﻿ Theory > Tensile Force Acting on the Reinforcement

# Tensile Force Acting on the Reinforcement

The tensile force acting on an individual nail, , can be assessed using the following expression, valid in the presence of a water table, under pseudo-static conditions, and assuming homogeneous soil:

 (4)

Where the various terms have the following expressions:

: Reductive coefficient

: Effective active stress at the average depth of the influence zone of the i-th nail

: Vertical spacing between nails; also defines the thickness of the influence zone of the i-th nail

: Horizontal spacing between nails

: Inclination, with respect to the horizontal direction, of the i-th nail

: Increase in effective active stress at the average depth of the influence zone of the i-th nail due to seismic effects

: Neutral pressure at the average depth of the influence zone of the i-th nail

The effective active stress is calculated based on the coefficient of active earth pressure, , the effective vertical stress acting at the depth of the considered point, , the applied surcharge load on the embankment, and the effective cohesion .

 (5)

Subsequently, the coefficient of active earth pressure is calculated using the following theories:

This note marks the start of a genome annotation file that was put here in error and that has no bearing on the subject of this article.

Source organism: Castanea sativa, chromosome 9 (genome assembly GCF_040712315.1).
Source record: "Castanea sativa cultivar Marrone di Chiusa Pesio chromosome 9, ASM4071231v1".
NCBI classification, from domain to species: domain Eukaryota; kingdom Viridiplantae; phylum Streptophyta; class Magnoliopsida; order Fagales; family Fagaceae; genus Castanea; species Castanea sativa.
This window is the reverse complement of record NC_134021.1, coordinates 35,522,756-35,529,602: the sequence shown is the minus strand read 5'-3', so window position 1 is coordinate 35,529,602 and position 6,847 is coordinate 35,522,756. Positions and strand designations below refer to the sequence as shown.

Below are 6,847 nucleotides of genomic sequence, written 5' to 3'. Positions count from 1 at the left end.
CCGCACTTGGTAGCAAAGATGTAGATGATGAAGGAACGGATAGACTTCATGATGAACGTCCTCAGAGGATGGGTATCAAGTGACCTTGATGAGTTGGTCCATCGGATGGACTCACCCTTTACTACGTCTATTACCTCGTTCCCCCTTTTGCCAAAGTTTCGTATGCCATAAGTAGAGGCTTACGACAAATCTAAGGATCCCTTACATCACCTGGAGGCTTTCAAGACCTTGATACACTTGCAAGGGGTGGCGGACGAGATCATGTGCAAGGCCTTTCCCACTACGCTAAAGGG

Rankine's theory:

 (6)

Coulomb's theory:

 (7)

Where δ represents the angle of friction between the wall and the soil, while ϑ, defined in Figure 2, must be used in Eq. 7 with a negative sign. All other parameters have been introduced previously. Regarding the seismic stress increment, it is calculated as follows:

 (8)

Where represents the effective stress at the average depth of the influence zone of the i-th nail due to seismic effects:

 (9)

Where is the coefficient of active earth pressure under seismic conditions, calculated later using the Mononobe-Okabe theory:

 (10)

In which

 (11)

It is worth noting that in Eq. 4, the sum of the first and second terms could be replaced using Eq. 8. However, it has been preferred to keep the static contribution separate from the seismic increment. This allows for the application of different coefficients to the two terms if an empirical approach is desired.

In the case of static analysis, the second term of Eq. 4 becomes zero. In the case of dry soil, the third term becomes zero, and in the first term, the effective stress coincides with the total stress.

In the most general case, where the soil is stratified, depending on the position of the influence thickness of each nail with respect to the soil layers, the four different cases indicated in Figure 5 are possible.

Fig. 5 – Possible distributions of the total horizontal stress, , with depth depending on the position of the influence thickness of each nail with respect to the soil layers.

With reference to each of these cases, Figure 5 shows the variation with depth of the total horizontal stress, , which is characterized by a jump and a change in slope at the interfaces between the layers. In such situations, it is convenient to calculate the tensile force acting on the individual reinforcement as the resultant of the distribution of horizontal stresses:

 (12)

Where and are the depths defining the beginning and end of the influence zone of the i-th nail. In pseudo-static conditions, in Eq. 12, it is necessary to add the term due to the seismic stress increment, using the same logic as seen in the case of homogeneous soil.